The copper wire Leavens used to shape the breasts is thick and strong. Each breast is a rising spiral: simple, economical, almost a geometric abstraction. And copper wire, like breast milk, is both anachronistic and life-sustaining. We think of our world as digital, but the truth is that it's wired as hell, we just never see those giant "data centers"; similarly, the babies of plenty of mothers benefit from the invention of substitute breastmilk (its weird name: "formula"), but the presence or absence of breastmilk still means life or death for many early humans in plenty of places.
I find it paradoxically reassuring—probably because I am the mother of a new baby myself, and I don't want my many identities to get congealed into only one, and one that will have to appear G-rated for the next decade—that there is terribleness on the edge of Leavens's show.
The bullets she found in the house's attic are paired with a fictional "found" letter (that she wrote), from the perspective of a man whose wife left him there in the house with the kid. He saves two bullets to kill her if she ever comes back. Both sides are horrible to think of: that he will kill her, and that she had to leave.
Maybe the most terrible truth in Mother//Hood is that while being an adult responsible for a child involves a lot of snuggling and cuteness, it also produces a spike in your general level of fear that's neither flattering nor reversible. I think it's fair to say that as mothers, we are tired, ingenious, and paranoid, among other things. Are we paranoid or are they after us, though? Toys for a boy on Flecainide scares me so much, I don't even want to ask the artist whether her son is, actually, on a drug for a life-threatening heart problem. The other day, I switched off a podcast story when a baby seemed about to die, something I would have prided myself on listening to, paying witness to, a year ago. I have always known that babies can die; I have loved a baby who died. But incubating and delivering and feeding my own baby, for whom no other mother is responsible, has made me physically vigilant. It felt like I wasn't reaching down to my phone and pushing stop, but that fate's hand was. I didn't think: It happened, it was done, and I was left to wonder whether I am weaker now that I apparently can't listen to a story.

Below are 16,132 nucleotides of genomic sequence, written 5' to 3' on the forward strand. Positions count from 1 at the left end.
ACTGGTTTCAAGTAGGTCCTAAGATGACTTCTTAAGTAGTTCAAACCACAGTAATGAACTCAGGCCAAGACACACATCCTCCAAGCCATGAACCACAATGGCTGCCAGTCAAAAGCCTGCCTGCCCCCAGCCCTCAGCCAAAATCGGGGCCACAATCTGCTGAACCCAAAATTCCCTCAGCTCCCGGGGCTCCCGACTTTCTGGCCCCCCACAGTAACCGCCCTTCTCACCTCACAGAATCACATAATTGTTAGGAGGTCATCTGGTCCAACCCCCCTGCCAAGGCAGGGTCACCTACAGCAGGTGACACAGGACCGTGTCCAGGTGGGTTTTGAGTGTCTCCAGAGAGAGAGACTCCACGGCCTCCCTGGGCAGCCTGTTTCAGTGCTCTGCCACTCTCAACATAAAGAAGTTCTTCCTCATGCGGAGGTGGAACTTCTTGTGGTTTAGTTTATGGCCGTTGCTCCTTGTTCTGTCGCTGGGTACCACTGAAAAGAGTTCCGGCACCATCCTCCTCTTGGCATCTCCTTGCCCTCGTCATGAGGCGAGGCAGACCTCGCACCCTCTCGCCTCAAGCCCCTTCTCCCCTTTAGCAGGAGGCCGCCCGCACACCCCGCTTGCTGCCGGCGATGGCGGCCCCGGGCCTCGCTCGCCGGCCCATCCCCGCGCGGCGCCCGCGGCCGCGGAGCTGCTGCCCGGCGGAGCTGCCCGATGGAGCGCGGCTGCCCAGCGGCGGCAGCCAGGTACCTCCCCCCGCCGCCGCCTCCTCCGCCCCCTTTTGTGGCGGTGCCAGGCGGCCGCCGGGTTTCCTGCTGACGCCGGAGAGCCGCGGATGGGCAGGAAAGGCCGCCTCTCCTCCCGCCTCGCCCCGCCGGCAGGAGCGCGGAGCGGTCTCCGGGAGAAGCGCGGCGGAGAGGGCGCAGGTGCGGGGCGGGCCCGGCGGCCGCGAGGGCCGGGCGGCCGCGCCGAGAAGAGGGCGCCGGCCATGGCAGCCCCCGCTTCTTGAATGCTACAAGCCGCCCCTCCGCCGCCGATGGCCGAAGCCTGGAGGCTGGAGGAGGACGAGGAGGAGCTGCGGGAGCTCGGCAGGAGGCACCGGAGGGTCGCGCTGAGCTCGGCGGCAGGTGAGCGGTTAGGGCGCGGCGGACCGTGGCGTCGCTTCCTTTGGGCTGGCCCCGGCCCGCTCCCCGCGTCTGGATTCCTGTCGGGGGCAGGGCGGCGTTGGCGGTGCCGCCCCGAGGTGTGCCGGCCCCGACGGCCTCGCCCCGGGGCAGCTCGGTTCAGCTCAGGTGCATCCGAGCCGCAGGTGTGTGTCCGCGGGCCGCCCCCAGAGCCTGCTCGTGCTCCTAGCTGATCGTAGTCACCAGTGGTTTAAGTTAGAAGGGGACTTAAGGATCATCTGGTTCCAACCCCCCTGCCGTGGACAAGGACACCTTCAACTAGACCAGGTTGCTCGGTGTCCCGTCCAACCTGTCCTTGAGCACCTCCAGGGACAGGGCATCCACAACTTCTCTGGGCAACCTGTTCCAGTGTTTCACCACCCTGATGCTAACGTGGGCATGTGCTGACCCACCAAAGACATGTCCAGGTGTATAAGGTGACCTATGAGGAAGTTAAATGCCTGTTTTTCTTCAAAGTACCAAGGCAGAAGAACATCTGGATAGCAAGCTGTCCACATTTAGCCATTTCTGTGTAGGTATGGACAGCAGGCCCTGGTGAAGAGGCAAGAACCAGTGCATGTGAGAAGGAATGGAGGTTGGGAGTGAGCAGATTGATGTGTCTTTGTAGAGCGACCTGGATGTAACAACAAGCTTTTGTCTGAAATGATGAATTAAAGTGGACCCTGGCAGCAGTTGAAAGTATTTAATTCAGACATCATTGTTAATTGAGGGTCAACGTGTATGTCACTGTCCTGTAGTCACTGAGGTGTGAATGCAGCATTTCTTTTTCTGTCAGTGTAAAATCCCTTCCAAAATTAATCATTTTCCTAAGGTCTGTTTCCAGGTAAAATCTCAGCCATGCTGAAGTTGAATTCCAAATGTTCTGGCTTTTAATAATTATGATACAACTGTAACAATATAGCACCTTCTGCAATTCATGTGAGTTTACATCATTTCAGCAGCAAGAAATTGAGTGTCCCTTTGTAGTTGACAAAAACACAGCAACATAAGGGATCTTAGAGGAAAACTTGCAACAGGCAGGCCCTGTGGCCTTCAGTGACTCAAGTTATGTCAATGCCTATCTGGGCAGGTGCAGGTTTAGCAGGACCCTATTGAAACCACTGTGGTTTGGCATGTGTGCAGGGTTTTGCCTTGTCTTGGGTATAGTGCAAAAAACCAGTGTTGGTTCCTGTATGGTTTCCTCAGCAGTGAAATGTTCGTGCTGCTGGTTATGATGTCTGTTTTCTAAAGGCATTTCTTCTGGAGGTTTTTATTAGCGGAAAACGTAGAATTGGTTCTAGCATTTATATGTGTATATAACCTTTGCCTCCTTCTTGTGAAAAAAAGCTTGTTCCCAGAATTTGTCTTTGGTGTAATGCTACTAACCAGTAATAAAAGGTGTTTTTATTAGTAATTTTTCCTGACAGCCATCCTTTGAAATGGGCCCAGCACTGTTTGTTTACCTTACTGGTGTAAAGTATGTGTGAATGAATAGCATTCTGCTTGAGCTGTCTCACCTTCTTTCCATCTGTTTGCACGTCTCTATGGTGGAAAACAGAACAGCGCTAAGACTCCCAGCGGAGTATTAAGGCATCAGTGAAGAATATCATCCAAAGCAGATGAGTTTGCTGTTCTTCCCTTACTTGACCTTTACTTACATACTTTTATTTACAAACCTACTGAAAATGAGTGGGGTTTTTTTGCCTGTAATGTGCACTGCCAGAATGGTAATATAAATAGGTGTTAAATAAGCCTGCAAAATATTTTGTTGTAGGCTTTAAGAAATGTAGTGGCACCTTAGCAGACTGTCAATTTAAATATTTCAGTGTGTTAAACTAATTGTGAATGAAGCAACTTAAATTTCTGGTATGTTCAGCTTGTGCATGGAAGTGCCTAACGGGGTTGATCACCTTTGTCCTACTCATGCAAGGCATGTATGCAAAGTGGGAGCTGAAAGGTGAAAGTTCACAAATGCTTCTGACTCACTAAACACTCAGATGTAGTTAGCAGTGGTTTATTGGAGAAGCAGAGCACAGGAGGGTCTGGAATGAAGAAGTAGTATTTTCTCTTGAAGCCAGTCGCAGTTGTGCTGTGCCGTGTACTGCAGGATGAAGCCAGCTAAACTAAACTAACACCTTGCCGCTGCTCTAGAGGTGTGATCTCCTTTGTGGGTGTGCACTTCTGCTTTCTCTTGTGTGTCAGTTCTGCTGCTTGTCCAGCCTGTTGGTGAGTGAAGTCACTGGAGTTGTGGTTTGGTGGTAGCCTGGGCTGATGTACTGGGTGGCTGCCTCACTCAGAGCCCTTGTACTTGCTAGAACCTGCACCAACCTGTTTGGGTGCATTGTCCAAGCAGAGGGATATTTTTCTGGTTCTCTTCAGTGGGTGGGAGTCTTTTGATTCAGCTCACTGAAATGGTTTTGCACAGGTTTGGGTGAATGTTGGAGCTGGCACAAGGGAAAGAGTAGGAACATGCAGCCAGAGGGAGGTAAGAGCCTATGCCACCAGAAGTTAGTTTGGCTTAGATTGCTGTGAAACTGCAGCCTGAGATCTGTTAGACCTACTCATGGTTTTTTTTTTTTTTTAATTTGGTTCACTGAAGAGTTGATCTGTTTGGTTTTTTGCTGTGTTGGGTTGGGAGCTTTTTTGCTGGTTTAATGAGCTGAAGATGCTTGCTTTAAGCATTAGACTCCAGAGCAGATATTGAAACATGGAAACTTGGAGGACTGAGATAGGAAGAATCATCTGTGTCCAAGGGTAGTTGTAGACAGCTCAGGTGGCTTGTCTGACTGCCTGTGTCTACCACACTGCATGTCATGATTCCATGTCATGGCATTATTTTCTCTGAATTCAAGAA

For treatment for this and other disorders, I find Leavens's prescription of DIY psychotherapy wallpaper, only $500 per sq/ft just right. When she bitterly discovered that commercial wallpaper cost so much she'd have to make her own, she made this. It's a pattern of great big gold Rorschach blots on brown butcher paper. It's sarcastic, opulent, and ridiculous, some kind of madhouse luxe. You can imagine it in a photograph of the clever dining room of a high-end art collector featured in a glossy magazine like T of the New York Times ("Continuous Style Coverage").
Here in the gallery, the wallpaper is all bunched up at the bottom of the wall. The wall is crawling, watching, and diagnosing, like it did to all the other unhinged people who lived here, and the ones yet to come.